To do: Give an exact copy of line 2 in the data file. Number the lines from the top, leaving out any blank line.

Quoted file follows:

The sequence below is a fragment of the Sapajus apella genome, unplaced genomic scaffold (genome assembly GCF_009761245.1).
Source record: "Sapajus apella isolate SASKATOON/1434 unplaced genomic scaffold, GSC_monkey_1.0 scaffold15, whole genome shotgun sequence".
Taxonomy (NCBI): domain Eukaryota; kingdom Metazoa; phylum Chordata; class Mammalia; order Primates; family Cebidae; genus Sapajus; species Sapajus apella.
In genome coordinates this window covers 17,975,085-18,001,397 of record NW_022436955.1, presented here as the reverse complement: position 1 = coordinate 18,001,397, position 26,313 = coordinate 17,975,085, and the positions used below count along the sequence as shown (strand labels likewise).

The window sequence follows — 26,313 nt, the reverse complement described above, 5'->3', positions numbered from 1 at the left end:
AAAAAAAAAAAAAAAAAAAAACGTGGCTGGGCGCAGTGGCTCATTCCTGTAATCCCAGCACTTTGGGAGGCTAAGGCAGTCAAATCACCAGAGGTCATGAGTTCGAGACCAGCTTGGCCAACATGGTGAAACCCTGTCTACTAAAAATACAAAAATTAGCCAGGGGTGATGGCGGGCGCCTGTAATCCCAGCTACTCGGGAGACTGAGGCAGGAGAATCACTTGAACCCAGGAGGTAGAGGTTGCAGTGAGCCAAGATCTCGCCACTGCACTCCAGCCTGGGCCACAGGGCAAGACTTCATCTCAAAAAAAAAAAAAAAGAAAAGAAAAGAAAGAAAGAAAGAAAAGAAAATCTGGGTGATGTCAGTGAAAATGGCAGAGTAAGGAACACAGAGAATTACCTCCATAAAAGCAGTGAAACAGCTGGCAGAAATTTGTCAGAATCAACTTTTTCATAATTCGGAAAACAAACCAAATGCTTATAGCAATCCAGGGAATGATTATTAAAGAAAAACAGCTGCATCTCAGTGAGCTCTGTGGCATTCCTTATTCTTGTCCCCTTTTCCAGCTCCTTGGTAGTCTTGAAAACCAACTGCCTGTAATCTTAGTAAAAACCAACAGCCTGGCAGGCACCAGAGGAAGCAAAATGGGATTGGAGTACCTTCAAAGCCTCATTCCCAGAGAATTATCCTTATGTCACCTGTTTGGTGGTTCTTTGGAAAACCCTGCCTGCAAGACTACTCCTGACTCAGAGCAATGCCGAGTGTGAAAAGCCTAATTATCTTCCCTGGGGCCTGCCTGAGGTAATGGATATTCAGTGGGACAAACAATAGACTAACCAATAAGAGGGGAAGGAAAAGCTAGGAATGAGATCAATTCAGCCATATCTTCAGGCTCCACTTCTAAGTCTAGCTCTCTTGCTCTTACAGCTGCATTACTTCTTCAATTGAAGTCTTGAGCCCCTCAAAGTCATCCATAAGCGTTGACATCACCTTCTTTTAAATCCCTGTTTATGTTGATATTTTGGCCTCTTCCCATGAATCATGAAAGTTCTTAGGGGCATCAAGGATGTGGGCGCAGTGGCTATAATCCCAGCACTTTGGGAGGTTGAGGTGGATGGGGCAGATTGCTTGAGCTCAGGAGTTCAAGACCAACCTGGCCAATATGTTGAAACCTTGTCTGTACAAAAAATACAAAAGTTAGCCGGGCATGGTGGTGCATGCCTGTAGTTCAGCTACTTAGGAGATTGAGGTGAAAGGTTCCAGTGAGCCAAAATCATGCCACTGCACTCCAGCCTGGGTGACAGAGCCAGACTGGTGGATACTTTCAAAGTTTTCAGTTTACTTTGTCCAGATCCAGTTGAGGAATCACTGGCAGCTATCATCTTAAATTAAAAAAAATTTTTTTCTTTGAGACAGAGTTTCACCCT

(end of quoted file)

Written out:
Source record: "Sapajus apella isolate SASKATOON/1434 unplaced genomic scaffold, GSC_monkey_1.0 scaffold15, whole genome shotgun sequence".